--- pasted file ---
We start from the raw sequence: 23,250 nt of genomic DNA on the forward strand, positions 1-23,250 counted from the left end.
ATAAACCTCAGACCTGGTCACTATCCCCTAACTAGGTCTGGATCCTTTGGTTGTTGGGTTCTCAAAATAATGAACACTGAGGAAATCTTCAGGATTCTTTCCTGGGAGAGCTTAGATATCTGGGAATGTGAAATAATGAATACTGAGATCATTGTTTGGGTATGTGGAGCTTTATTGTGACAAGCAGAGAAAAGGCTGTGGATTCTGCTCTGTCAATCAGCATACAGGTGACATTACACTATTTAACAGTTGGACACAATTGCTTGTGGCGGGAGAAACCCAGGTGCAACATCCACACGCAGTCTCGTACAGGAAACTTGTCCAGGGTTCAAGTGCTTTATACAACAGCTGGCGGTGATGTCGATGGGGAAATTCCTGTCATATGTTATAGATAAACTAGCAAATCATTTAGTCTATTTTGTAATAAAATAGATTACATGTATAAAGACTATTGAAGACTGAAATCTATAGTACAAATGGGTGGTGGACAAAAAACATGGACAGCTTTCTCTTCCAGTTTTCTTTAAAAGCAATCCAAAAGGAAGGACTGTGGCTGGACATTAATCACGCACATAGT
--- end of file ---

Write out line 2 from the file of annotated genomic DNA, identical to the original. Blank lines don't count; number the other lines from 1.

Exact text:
ATAAACCTCAGACCTGGTCACTATCCCCTAACTAGGTCTGGATCCTTTGGTTGTTGGGTTCTCAAAATAATGAACACTGAGGAAATCTTCAGGATTCTTTCCTGGGAGAGCTTAGATATCTGGGAATGTGAAATAATGAATACTGAGATCATTGTTTGGGTATGTGGAGCTTTATTGTGACAAGCAGAGAAAAGGCTGTGGATTCTGCTCTGTCAATCAGCATACAGGTGACATTACACTATTTAACAGTTGGACACAATTGCTTGTGGCGGGAGAAACCCAGGTGCAACATCCACACGCAGTCTCGTACAGGAAACTTGTCCAGGGTTCAAGTGCTTTATACAACAGCTGGCGGTGATGTCGATGGGGAAATTCCTGTCATATGTTATAGATAAACTAGCAAATCATTTAGTCTATTTTGTAATAAAATAGATTACATGTATAAAGACTATTGAAGACTGAAATCTATAGTACAAATGGGTGGTGGACAAAAAACATGGACAGCTTTCTCTTCCAGTTTTCTTTAAAAGCAATCCAAAAGGAAGGACTGTGGCTGGACATTAATCACGCACATAGT